Robert Griffin III is essentially a human Jenga tower, and so anytime he gets on the field the question to ask is not “Hey, is RGIII gonna be good again?” but rather “So, how long is this going to last?” If yesterday’s season opener against the Eagles is any indication, the answer is “Not long!”
The Browns just announced that RGIII has been placed on injured reserve with a shoulder injury:
Browns quarterback Robert Griffin III sustained a significant injury during the team’s season opener at Philadelphia on Sunday and has been placed on injured reserve.
He is expected to miss an extended period of time during the 2016 season after medical tests on Sunday night and Monday morning revealed a fractured coracoid bone in his left shoulder. Although surgery is not required at this time, Griffin’s left shoulder will be re-evaluated in 3-4 weeks.
NFL rules state that any player put on injured reserve must miss a minimum of eight games, so we aren’t going to be seeing RGII for a while.
Griffin likely hurt himself on a fourth-quarter scramble that saw him trucking straight into a defender while trying to get out of bounds. It was one of those hits that immediately looked like trouble:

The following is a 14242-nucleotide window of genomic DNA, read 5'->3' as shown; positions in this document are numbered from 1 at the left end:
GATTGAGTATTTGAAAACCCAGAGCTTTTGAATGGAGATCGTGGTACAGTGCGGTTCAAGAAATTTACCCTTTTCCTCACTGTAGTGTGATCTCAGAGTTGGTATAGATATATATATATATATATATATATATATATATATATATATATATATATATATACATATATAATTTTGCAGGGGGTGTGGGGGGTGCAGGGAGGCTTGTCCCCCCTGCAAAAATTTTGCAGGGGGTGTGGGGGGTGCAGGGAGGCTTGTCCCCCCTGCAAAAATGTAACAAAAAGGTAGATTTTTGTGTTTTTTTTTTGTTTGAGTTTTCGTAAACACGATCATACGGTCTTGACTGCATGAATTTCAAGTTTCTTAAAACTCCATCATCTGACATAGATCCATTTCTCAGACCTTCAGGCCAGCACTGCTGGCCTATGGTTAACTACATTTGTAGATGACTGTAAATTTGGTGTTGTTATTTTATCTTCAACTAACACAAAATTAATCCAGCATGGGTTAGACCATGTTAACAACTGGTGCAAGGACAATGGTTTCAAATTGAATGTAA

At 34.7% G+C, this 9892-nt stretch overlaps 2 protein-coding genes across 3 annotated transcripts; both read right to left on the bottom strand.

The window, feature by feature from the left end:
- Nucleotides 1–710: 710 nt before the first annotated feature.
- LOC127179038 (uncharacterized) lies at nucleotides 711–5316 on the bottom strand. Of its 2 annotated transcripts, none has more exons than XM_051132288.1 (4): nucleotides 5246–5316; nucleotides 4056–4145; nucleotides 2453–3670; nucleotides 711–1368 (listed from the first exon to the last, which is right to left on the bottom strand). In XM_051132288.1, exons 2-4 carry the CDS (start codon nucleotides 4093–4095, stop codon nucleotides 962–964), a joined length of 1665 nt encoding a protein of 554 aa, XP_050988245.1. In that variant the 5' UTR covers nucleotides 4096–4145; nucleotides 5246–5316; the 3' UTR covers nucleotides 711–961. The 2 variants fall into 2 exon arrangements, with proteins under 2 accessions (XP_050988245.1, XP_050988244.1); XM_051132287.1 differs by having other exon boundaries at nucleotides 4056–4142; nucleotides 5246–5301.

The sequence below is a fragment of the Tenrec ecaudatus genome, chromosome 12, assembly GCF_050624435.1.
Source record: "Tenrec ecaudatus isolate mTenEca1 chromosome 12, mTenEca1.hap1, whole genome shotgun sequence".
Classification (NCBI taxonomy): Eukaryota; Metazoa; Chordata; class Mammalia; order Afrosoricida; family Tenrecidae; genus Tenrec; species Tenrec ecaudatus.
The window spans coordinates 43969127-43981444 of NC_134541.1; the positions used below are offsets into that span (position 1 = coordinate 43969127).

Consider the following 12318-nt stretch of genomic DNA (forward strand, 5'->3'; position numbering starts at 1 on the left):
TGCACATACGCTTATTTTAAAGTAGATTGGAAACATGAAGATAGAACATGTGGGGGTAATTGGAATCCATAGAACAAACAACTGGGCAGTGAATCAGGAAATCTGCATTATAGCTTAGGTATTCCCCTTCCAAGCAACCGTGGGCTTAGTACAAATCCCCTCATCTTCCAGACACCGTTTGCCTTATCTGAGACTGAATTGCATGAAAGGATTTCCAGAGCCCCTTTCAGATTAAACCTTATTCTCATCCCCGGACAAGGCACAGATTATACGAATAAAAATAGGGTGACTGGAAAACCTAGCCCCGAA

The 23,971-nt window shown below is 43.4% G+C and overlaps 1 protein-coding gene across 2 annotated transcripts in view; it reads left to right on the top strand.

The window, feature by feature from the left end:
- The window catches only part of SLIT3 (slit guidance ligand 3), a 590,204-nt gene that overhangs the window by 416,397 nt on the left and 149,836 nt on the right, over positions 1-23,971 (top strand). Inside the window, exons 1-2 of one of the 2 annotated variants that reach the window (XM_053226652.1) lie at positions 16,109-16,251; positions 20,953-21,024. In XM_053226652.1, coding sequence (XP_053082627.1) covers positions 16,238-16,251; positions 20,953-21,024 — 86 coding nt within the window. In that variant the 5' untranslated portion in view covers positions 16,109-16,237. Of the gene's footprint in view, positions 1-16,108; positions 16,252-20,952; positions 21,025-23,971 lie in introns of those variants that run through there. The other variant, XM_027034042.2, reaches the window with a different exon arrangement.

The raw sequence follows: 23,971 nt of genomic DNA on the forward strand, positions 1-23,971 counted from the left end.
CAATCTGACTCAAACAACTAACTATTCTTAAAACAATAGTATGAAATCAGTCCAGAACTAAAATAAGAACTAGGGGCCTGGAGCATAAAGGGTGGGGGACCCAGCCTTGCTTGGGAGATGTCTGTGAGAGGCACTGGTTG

To be fair to RGIII, I don’t think he meant to make himself a battering ram on that play. It’s hard to parse everything at full speed, but it looks to me like he was expecting his receiver to hold the block and was trying to get out of bounds as fast as possible. When the corner slipped his block and surprised RGIII at the sideline, he was already running at full speed and couldn’t really do much.
Still, these are the kinds of hits that a running quarterback is going to have to absorb every now and then, and Griffin’s body just does not seem to be built to handle that kind of punishment. He can be as careful and committed to getting out of bounds and sliding as he wants, but football is fast and messy and getting hit is the cost of doing business. If the Browns really want RGIII to be their longterm starter, leaving the pocket might not be an option they can afford to give him.